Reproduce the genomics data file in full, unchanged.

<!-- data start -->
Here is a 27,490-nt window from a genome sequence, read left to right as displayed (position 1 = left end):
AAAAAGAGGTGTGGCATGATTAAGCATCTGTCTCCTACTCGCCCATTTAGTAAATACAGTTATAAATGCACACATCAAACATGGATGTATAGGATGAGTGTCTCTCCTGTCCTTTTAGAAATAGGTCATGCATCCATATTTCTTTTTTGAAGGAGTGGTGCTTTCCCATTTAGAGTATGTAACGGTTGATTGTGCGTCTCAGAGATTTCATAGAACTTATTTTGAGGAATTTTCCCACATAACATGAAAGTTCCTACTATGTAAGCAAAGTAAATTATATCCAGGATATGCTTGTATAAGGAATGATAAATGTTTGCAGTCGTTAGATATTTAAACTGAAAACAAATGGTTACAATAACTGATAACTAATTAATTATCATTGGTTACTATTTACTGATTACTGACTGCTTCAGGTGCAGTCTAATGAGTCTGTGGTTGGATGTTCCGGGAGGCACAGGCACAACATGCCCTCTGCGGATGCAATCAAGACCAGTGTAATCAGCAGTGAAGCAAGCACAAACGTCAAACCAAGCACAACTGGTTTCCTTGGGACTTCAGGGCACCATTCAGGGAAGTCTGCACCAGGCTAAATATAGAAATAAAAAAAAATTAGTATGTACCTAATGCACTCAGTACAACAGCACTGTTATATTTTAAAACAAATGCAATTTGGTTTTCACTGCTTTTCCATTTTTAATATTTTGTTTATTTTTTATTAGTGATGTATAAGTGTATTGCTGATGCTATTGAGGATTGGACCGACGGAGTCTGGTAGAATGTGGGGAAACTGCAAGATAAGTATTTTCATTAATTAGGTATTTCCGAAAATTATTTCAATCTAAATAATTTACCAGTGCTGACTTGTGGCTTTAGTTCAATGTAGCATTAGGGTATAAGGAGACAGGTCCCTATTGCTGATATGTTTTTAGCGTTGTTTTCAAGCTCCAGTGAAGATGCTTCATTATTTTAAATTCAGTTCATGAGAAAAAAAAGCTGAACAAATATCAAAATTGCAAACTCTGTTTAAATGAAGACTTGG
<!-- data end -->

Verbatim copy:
Here is a 27,490-nt window from a genome sequence, read left to right as displayed (position 1 = left end):
AAAAAGAGGTGTGGCATGATTAAGCATCTGTCTCCTACTCGCCCATTTAGTAAATACAGTTATAAATGCACACATCAAACATGGATGTATAGGATGAGTGTCTCTCCTGTCCTTTTAGAAATAGGTCATGCATCCATATTTCTTTTTTGAAGGAGTGGTGCTTTCCCATTTAGAGTATGTAACGGTTGATTGTGCGTCTCAGAGATTTCATAGAACTTATTTTGAGGAATTTTCCCACATAACATGAAAGTTCCTACTATGTAAGCAAAGTAAATTATATCCAGGATATGCTTGTATAAGGAATGATAAATGTTTGCAGTCGTTAGATATTTAAACTGAAAACAAATGGTTACAATAACTGATAACTAATTAATTATCATTGGTTACTATTTACTGATTACTGACTGCTTCAGGTGCAGTCTAATGAGTCTGTGGTTGGATGTTCCGGGAGGCACAGGCACAACATGCCCTCTGCGGATGCAATCAAGACCAGTGTAATCAGCAGTGAAGCAAGCACAAACGTCAAACCAAGCACAACTGGTTTCCTTGGGACTTCAGGGCACCATTCAGGGAAGTCTGCACCAGGCTAAATATAGAAATAAAAAAAAATTAGTATGTACCTAATGCACTCAGTACAACAGCACTGTTATATTTTAAAACAAATGCAATTTGGTTTTCACTGCTTTTCCATTTTTAATATTTTGTTTATTTTTTATTAGTGATGTATAAGTGTATTGCTGATGCTATTGAGGATTGGACCGACGGAGTCTGGTAGAATGTGGGGAAACTGCAAGATAAGTATTTTCATTAATTAGGTATTTCCGAAAATTATTTCAATCTAAATAATTTACCAGTGCTGACTTGTGGCTTTAGTTCAATGTAGCATTAGGGTATAAGGAGACAGGTCCCTATTGCTGATATGTTTTTAGCGTTGTTTTCAAGCTCCAGTGAAGATGCTTCATTATTTTAAATTCAGTTCATGAGAAAAAAAAGCTGAACAAATATCAAAATTGCAAACTCTGTTTAAATGAAGACTTGG